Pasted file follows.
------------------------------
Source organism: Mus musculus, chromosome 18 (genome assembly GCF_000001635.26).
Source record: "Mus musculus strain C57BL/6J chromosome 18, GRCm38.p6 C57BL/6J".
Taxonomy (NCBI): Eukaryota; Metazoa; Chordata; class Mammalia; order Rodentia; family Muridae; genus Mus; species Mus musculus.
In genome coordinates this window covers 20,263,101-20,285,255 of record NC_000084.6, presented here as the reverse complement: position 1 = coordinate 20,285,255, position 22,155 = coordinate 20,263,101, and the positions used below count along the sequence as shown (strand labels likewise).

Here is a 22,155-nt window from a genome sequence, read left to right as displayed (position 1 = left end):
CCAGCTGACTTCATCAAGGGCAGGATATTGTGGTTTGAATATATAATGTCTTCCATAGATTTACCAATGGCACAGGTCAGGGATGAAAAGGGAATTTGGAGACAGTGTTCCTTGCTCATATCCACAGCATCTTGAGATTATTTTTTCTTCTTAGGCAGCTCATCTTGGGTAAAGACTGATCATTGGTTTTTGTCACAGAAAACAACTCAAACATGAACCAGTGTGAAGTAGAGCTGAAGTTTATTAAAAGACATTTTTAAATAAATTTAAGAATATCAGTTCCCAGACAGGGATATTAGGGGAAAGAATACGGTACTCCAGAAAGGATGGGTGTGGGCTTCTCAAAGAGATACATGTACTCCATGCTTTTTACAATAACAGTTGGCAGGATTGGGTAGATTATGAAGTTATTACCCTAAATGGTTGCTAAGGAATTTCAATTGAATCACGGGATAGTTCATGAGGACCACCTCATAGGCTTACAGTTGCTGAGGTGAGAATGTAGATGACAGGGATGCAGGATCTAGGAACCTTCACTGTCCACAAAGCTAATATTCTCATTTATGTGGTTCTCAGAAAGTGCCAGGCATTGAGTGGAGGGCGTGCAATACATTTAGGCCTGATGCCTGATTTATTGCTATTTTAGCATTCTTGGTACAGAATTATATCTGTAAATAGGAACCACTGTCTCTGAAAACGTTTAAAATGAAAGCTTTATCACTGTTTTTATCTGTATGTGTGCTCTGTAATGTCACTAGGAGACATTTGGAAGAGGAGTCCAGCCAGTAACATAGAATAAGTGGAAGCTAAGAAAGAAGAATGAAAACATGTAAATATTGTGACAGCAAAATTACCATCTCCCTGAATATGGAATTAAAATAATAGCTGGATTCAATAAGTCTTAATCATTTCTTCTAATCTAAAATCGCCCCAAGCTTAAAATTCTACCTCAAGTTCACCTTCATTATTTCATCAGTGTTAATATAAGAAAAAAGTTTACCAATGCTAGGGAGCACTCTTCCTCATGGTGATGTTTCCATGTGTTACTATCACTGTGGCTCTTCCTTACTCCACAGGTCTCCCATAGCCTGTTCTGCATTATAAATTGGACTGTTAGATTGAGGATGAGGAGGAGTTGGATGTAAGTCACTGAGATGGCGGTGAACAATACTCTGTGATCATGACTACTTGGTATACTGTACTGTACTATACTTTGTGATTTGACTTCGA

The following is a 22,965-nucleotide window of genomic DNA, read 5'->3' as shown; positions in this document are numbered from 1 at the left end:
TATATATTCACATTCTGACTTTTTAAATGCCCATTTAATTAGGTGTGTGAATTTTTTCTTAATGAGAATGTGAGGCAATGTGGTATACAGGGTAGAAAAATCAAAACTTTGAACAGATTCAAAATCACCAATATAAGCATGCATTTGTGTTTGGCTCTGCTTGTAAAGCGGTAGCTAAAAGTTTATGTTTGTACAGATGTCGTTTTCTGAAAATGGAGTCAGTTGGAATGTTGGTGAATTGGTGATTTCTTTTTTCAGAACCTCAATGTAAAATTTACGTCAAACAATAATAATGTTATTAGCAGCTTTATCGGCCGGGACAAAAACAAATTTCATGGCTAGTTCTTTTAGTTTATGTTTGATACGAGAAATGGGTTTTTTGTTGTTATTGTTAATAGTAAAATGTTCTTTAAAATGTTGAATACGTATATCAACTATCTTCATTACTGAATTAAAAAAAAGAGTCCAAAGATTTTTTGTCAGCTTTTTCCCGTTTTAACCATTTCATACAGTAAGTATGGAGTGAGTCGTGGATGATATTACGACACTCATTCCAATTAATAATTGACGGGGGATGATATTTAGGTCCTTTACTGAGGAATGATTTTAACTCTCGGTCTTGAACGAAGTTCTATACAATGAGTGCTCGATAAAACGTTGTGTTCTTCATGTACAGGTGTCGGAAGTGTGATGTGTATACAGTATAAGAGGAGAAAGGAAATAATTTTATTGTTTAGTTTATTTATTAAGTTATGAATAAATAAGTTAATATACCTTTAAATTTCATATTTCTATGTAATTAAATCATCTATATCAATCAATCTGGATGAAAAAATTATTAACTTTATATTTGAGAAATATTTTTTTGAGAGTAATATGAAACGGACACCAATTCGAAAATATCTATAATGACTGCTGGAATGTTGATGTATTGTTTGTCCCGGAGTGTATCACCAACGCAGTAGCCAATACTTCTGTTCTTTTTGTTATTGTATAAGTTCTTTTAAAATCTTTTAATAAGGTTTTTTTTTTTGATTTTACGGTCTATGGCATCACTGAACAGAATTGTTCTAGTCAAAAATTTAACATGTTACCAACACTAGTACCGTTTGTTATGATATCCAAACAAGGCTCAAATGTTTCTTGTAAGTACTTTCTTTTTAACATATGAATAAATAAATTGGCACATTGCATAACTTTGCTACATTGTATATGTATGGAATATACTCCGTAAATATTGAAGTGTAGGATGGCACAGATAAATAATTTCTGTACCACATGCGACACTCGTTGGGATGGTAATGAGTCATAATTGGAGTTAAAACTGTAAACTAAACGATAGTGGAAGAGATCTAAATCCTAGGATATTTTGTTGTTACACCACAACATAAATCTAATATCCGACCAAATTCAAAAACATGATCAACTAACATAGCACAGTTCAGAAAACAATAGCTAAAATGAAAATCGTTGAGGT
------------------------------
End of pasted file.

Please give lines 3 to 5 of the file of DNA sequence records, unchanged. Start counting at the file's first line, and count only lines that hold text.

Taxonomy (NCBI): Eukaryota; Metazoa; Chordata; class Mammalia; order Rodentia; family Muridae; genus Mus; species Mus musculus.
In genome coordinates this window covers 20,263,101-20,285,255 of record NC_000084.6, presented here as the reverse complement: position 1 = coordinate 20,285,255, position 22,155 = coordinate 20,263,101, and the positions used below count along the sequence as shown (strand labels likewise).

Here is a 22,155-nt window from a genome sequence, read left to right as displayed (position 1 = left end):